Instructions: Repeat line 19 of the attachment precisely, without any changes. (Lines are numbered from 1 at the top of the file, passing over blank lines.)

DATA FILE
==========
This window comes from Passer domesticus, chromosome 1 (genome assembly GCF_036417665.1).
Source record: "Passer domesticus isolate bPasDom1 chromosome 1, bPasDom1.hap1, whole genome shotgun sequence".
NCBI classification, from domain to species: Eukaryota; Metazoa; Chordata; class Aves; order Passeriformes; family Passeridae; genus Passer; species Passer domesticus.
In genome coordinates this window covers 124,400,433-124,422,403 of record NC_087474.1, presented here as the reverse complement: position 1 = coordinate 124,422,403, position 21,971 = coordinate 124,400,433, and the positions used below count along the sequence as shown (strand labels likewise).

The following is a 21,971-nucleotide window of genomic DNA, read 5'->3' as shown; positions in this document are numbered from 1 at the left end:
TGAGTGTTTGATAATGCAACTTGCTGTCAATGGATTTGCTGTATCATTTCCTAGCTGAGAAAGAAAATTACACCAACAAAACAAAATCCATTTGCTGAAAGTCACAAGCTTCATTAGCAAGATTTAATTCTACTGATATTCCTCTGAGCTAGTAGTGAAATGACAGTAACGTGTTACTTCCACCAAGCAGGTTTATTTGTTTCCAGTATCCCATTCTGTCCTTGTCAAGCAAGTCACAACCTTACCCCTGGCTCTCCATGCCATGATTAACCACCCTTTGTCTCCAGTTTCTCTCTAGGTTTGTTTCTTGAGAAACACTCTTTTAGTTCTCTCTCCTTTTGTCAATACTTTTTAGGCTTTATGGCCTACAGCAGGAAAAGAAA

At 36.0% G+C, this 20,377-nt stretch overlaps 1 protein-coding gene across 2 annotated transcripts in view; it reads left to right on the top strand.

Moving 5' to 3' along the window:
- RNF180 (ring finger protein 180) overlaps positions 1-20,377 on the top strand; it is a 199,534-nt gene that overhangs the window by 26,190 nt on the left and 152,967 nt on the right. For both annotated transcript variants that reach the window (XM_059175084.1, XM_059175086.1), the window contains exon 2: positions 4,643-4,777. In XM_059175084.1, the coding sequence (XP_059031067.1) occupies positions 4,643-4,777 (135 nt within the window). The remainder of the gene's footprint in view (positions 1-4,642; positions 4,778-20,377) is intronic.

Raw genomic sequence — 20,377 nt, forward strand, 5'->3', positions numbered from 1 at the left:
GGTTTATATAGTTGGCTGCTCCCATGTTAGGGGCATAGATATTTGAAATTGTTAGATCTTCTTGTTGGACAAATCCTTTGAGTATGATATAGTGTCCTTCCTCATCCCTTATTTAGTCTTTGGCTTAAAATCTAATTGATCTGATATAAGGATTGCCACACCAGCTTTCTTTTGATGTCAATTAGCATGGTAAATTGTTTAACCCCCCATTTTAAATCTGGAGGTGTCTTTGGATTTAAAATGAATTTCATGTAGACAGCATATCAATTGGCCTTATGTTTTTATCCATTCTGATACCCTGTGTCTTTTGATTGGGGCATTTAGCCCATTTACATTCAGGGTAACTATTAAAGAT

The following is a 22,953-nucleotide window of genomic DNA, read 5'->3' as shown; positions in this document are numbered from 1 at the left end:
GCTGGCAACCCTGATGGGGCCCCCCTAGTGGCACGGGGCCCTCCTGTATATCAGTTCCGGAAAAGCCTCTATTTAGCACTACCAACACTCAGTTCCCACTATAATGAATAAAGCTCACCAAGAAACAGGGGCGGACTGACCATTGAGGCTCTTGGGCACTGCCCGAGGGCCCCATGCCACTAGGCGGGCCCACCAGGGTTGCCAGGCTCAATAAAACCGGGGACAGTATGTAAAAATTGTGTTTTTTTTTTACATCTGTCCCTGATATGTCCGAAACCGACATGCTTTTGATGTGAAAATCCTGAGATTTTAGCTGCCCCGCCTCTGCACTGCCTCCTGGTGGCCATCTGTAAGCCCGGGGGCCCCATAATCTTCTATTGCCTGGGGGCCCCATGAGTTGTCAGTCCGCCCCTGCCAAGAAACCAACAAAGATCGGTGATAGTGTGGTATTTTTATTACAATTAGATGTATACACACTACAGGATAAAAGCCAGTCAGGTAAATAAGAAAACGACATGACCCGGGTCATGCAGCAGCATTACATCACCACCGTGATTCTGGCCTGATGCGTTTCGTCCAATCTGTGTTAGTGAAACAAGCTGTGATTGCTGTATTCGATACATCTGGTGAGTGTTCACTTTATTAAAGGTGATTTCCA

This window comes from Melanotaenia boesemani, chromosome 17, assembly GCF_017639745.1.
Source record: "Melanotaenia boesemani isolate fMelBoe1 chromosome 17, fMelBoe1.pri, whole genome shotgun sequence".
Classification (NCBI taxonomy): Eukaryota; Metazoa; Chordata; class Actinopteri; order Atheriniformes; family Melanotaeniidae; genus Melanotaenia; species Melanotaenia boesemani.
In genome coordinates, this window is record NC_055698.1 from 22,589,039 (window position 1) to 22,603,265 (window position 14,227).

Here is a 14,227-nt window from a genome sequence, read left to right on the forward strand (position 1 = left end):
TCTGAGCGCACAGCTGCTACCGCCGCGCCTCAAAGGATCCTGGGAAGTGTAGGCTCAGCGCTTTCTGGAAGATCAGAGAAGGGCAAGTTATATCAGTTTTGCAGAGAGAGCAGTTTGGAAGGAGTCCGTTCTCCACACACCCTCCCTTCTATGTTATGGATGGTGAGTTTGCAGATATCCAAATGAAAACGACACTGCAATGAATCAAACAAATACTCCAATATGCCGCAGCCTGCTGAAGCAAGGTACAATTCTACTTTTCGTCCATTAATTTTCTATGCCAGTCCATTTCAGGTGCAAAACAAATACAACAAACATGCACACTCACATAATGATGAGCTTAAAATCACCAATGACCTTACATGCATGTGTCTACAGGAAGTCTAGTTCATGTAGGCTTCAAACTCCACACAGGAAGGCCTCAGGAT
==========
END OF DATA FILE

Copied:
TCTGAGCGCACAGCTGCTACCGCCGCGCCTCAAAGGATCCTGGGAAGTGTAGGCTCAGCGCTTTCTGGAAGATCAGAGAAGGGCAAGTTATATCAGTTTTGCAGAGAGAGCAGTTTGGAAGGAGTCCGTTCTCCACACACCCTCCCTTCTATGTTATGGATGGTGAGTTTGCAGATATCCAAATGAAAACGACACTGCAATGAATCAAACAAATACTCCAATATGCCGCAGCCTGCTGAAGCAAGGTACAATTCTACTTTTCGTCCATTAATTTTCTATGCCAGTCCATTTCAGGTGCAAAACAAATACAACAAACATGCACACTCACATAATGATGAGCTTAAAATCACCAATGACCTTACATGCATGTGTCTACAGGAAGTCTAGTTCATGTAGGCTTCAAACTCCACACAGGAAGGCCTCAGGAT